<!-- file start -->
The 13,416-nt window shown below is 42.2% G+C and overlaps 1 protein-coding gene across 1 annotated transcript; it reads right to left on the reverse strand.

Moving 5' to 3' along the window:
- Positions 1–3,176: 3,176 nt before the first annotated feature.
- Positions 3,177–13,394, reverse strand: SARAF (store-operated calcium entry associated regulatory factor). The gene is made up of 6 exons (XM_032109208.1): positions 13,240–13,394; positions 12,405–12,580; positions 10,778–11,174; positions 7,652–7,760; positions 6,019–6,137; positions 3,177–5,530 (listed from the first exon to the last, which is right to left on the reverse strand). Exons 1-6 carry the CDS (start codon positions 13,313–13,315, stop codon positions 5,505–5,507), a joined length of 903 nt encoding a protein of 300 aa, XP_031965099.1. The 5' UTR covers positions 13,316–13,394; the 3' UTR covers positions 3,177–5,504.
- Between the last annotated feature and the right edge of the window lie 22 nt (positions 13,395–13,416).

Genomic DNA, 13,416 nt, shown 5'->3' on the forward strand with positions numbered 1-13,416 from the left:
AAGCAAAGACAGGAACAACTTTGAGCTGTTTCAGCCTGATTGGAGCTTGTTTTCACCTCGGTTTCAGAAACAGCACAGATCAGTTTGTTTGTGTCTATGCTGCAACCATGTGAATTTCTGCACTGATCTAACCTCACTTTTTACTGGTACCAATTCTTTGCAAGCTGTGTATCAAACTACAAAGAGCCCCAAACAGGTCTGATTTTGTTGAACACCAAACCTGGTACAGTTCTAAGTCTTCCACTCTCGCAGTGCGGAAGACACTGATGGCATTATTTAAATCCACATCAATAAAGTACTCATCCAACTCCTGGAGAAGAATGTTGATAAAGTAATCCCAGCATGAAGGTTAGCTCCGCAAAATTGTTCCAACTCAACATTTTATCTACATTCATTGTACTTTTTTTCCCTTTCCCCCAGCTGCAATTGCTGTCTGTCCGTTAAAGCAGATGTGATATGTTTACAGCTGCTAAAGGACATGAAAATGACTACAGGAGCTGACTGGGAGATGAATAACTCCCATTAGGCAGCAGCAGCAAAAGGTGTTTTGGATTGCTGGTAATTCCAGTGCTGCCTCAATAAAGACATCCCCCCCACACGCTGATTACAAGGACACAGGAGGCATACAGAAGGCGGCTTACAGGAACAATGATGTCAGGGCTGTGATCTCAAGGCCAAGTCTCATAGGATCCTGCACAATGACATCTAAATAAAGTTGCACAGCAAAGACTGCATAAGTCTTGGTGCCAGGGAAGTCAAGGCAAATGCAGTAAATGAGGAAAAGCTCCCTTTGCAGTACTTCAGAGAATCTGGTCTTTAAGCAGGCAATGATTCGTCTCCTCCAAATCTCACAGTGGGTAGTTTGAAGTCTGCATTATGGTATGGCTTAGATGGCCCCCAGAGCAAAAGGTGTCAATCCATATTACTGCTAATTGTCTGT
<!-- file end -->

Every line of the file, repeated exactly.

The 13,416-nt window shown below is 42.2% G+C and overlaps 1 protein-coding gene across 1 annotated transcript; it reads right to left on the reverse strand.

Moving 5' to 3' along the window:
- Positions 1–3,176: 3,176 nt before the first annotated feature.
- Positions 3,177–13,394, reverse strand: SARAF (store-operated calcium entry associated regulatory factor). The gene is made up of 6 exons (XM_032109208.1): positions 13,240–13,394; positions 12,405–12,580; positions 10,778–11,174; positions 7,652–7,760; positions 6,019–6,137; positions 3,177–5,530 (listed from the first exon to the last, which is right to left on the reverse strand). Exons 1-6 carry the CDS (start codon positions 13,313–13,315, stop codon positions 5,505–5,507), a joined length of 903 nt encoding a protein of 300 aa, XP_031965099.1. The 5' UTR covers positions 13,316–13,394; the 3' UTR covers positions 3,177–5,504.
- Between the last annotated feature and the right edge of the window lie 22 nt (positions 13,395–13,416).

Genomic DNA, 13,416 nt, shown 5'->3' on the forward strand with positions numbered 1-13,416 from the left:
AAGCAAAGACAGGAACAACTTTGAGCTGTTTCAGCCTGATTGGAGCTTGTTTTCACCTCGGTTTCAGAAACAGCACAGATCAGTTTGTTTGTGTCTATGCTGCAACCATGTGAATTTCTGCACTGATCTAACCTCACTTTTTACTGGTACCAATTCTTTGCAAGCTGTGTATCAAACTACAAAGAGCCCCAAACAGGTCTGATTTTGTTGAACACCAAACCTGGTACAGTTCTAAGTCTTCCACTCTCGCAGTGCGGAAGACACTGATGGCATTATTTAAATCCACATCAATAAAGTACTCATCCAACTCCTGGAGAAGAATGTTGATAAAGTAATCCCAGCATGAAGGTTAGCTCCGCAAAATTGTTCCAACTCAACATTTTATCTACATTCATTGTACTTTTTTTCCCTTTCCCCCAGCTGCAATTGCTGTCTGTCCGTTAAAGCAGATGTGATATGTTTACAGCTGCTAAAGGACATGAAAATGACTACAGGAGCTGACTGGGAGATGAATAACTCCCATTAGGCAGCAGCAGCAAAAGGTGTTTTGGATTGCTGGTAATTCCAGTGCTGCCTCAATAAAGACATCCCCCCCACACGCTGATTACAAGGACACAGGAGGCATACAGAAGGCGGCTTACAGGAACAATGATGTCAGGGCTGTGATCTCAAGGCCAAGTCTCATAGGATCCTGCACAATGACATCTAAATAAAGTTGCACAGCAAAGACTGCATAAGTCTTGGTGCCAGGGAAGTCAAGGCAAATGCAGTAAATGAGGAAAAGCTCCCTTTGCAGTACTTCAGAGAATCTGGTCTTTAAGCAGGCAATGATTCGTCTCCTCCAAATCTCACAGTGGGTAGTTTGAAGTCTGCATTATGGTATGGCTTAGATGGCCCCCAGAGCAAAAGGTGTCAATCCATATTACTGCTAATTGTCTGT